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Urban African American women and computers: A qualitative study

, Cleveland State University, United States

Cleveland State University . Awarded


Among the problems faced by urban communities are the difficulties in accessing computer-based technology. Computers are not readily available in some urban inner-city communities, and the residents who reside in these communities, the majority of whom are African Americans, miss out on the beneficial opportunities regarding access to computers. This is a qualitative investigation on how African American women from an urban community learn computer technology. In addition to the investigation of African American computer users, this study provides a descriptive profile of the community-based agency providing access to computers. My role in the study and for the purpose of the investigation, was to serve as an instructor of a ten-week computer course, in addition to providing technical support for the participating agency in which the primary client-base is African American women.

The following questions guided the study: (1) What is the degree to which computer technology in general is rejected or embraced by urban African American women? (2) What are the experiences and perceptions of urban African American women who participate in a computer course offered by a community-based agency? (3) Will participation in a community-based, agency-sponsored computer course have an impact on the community? (4) Does computer skills training have an impact on the lives of urban African American women? The methods of data collection include participant observation, open-ended interviews, student-journals and recorded class sessions.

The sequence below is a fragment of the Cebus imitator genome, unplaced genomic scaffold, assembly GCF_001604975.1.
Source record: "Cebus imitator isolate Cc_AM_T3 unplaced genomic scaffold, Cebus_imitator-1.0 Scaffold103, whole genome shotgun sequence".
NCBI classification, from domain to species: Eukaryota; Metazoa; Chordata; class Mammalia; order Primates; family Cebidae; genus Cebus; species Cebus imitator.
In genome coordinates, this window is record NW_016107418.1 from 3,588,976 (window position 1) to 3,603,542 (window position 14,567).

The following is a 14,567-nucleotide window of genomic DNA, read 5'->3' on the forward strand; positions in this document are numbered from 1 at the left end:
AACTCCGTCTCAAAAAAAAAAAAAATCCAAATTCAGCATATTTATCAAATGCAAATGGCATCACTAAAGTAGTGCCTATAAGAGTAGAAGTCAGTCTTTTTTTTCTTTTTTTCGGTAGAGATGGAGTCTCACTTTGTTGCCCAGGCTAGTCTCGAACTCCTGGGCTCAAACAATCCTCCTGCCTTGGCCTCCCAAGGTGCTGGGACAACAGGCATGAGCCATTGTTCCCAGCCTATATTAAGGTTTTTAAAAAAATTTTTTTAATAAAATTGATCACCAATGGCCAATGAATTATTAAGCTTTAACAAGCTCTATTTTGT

The women who took part in the computer course gave impressions of accomplishment and achievement by demonstrating a personal investment through participating and completion of projects and assignments. The agency under study demonstrated that negative perceptions of computers can change through face-to-face interaction with computer systems. Many of the women expressed cultural pride through participating in the course, providing a positive example for others. Learning about the computer allowed the participants to stay current in the world they live in and embody a greater feeling of social equality.


Hampton, S.M. Urban African American women and computers: A qualitative study. Ph.D. thesis, Cleveland State University. Retrieved August 4, 2021 from .

This record was imported from ProQuest on October 23, 2013. [Original Record]

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